Ms. Erdritch has always been my favorite Native American novelist. She has a talent for bringing to the page the vivid traditions and emotional lives of her people that–when not openly subject to ridicule or hatred–are simply hidden from many Americans. It’s high time native history was taught in schools along with the politics and warfare of later European immigrants, the era of Black slavery and emancipation, and the various injustices meted out to other immigrant groups.

In this semi-biographical novel, Ms. Edritch takes the reader back to the 1950s, a time when the government’s treaties regarding native people’s eternal land ownership were again under siege by spokespeople for their own and big business interests. A new Jim Crowe era, as Ms. Erdritch describes it. Her grandfather, a man who comes across as wholly admirable, selflessly resisted a Utah senator’s official attempt to (ex) terminate his culture and appropriate the land of his people.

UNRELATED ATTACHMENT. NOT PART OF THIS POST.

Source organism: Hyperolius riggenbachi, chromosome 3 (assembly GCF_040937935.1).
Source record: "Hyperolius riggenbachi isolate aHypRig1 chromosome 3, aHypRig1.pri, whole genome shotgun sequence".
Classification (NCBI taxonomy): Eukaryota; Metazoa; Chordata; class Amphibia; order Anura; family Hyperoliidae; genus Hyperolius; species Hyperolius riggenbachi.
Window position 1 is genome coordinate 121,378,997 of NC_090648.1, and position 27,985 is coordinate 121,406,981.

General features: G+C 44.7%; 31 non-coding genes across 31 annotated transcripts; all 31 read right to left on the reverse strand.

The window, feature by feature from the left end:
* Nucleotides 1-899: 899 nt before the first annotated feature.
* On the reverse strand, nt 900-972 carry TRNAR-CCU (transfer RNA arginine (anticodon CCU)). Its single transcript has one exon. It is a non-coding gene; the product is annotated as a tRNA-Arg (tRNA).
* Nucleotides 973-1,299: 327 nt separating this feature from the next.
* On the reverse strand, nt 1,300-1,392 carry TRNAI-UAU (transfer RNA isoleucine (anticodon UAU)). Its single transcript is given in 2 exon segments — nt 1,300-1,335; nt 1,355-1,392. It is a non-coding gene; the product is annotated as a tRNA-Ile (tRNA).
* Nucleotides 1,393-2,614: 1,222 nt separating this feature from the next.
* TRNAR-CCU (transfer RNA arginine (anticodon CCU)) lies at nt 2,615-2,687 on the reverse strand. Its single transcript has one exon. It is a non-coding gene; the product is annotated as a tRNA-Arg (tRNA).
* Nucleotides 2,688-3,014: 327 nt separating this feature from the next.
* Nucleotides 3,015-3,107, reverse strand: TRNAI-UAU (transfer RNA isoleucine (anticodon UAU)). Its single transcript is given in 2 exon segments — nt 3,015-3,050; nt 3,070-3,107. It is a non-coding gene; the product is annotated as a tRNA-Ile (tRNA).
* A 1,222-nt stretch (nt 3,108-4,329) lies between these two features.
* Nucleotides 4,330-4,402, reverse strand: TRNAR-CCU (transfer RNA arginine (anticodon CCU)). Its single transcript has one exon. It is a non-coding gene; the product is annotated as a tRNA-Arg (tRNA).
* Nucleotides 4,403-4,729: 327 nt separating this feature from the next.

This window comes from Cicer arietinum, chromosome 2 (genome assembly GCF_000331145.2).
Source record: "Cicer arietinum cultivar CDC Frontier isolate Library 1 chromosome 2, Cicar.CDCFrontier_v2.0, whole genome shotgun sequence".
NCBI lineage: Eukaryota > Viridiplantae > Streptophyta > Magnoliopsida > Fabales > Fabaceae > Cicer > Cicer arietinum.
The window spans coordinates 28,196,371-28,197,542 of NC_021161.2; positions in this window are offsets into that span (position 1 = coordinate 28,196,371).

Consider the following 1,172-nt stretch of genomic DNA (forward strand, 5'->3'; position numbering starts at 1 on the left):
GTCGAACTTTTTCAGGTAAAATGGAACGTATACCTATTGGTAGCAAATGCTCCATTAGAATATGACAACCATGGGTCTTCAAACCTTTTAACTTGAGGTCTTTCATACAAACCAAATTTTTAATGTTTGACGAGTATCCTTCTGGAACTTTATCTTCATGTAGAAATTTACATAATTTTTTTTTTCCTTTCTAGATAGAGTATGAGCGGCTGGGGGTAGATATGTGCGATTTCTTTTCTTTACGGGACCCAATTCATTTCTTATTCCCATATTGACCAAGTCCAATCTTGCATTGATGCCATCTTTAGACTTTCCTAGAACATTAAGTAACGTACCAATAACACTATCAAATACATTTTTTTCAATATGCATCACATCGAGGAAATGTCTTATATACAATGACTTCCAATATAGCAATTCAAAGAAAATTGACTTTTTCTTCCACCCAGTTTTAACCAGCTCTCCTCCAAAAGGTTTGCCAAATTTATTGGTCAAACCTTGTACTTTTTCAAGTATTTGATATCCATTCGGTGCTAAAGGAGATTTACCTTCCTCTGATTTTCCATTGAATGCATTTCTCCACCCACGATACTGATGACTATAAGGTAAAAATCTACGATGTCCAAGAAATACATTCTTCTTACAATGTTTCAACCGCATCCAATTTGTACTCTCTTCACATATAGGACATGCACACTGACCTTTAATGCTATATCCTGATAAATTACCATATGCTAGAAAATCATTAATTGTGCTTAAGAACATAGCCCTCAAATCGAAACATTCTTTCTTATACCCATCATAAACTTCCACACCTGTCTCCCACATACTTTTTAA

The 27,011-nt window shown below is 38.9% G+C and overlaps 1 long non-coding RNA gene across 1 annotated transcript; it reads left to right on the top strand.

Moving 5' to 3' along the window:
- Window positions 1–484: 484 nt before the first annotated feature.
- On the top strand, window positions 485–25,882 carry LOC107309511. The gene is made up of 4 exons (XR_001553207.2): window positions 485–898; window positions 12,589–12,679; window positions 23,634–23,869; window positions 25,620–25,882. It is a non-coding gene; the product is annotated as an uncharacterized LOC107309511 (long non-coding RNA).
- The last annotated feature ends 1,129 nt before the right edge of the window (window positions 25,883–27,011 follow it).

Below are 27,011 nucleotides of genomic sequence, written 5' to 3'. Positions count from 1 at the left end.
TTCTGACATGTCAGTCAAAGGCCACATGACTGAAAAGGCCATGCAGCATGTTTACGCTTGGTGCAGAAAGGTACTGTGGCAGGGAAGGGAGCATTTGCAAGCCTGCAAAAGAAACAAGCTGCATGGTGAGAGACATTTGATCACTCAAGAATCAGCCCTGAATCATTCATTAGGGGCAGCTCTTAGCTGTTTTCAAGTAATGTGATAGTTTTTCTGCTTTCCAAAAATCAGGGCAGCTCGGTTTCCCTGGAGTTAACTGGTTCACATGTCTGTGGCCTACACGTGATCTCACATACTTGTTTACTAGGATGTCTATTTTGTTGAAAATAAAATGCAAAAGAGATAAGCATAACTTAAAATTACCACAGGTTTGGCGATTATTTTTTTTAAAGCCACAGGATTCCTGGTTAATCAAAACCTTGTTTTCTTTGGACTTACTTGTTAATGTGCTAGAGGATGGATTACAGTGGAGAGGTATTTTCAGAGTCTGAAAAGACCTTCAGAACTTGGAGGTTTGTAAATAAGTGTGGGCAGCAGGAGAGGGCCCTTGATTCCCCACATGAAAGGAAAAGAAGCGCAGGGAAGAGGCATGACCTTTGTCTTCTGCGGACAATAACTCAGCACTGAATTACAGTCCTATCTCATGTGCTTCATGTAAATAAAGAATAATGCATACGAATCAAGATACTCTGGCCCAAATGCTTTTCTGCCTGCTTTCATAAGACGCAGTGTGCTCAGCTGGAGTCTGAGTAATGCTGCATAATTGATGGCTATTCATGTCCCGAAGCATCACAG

Alongside the political message and the reminder of how little America has progressed in its policies regarding the first nations, Ms. Erdritch explores the daily lives of tribal women at that time–their arts, joys, hopes, and extreme jeopardy.

The writing is elegant and moving: the pervasive cold chills the reader’s bones, and her grandfather’s post-stroke visions of a great reversal are simply poetry.